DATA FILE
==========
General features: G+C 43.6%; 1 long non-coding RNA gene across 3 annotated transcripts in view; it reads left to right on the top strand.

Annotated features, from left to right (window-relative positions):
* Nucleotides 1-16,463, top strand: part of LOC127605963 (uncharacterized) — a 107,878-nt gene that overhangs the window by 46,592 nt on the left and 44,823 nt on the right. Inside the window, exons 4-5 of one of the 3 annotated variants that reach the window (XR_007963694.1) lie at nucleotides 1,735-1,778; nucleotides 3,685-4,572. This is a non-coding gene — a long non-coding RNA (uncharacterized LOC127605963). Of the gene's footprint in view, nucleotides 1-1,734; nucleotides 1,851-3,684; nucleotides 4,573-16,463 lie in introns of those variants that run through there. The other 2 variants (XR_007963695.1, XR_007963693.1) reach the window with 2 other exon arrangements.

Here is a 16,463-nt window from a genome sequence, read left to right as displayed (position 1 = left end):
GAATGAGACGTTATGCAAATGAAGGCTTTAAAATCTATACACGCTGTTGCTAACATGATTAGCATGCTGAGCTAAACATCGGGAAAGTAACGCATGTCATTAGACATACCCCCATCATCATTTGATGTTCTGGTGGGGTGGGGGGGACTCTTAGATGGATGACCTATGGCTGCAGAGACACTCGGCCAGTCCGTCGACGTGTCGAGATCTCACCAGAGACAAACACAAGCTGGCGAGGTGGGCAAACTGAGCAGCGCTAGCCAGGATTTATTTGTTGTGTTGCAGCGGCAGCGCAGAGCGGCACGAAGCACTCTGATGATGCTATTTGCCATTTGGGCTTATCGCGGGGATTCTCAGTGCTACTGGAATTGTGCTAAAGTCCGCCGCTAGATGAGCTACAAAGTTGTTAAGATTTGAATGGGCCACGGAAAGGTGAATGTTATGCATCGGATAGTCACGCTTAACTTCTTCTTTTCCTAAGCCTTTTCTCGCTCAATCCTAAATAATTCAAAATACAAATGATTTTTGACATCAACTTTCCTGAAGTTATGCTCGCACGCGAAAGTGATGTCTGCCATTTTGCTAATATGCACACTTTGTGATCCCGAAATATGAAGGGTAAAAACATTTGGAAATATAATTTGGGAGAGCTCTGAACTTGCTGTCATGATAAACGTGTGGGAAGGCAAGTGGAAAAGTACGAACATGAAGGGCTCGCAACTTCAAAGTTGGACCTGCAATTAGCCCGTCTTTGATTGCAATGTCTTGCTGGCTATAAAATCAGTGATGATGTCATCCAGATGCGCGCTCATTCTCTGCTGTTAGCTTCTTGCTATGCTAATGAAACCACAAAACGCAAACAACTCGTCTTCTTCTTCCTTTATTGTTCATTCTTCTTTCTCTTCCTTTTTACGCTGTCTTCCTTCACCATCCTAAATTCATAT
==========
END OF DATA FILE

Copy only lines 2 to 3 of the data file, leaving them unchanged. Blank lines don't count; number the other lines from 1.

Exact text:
Annotated features, from left to right (window-relative positions):
* Nucleotides 1-16,463, top strand: part of LOC127605963 (uncharacterized) — a 107,878-nt gene that overhangs the window by 46,592 nt on the left and 44,823 nt on the right. Inside the window, exons 4-5 of one of the 3 annotated variants that reach the window (XR_007963694.1) lie at nucleotides 1,735-1,778; nucleotides 3,685-4,572. This is a non-coding gene — a long non-coding RNA (uncharacterized LOC127605963). Of the gene's footprint in view, nucleotides 1-1,734; nucleotides 1,851-3,684; nucleotides 4,573-16,463 lie in introns of those variants that run through there. The other 2 variants (XR_007963695.1, XR_007963693.1) reach the window with 2 other exon arrangements.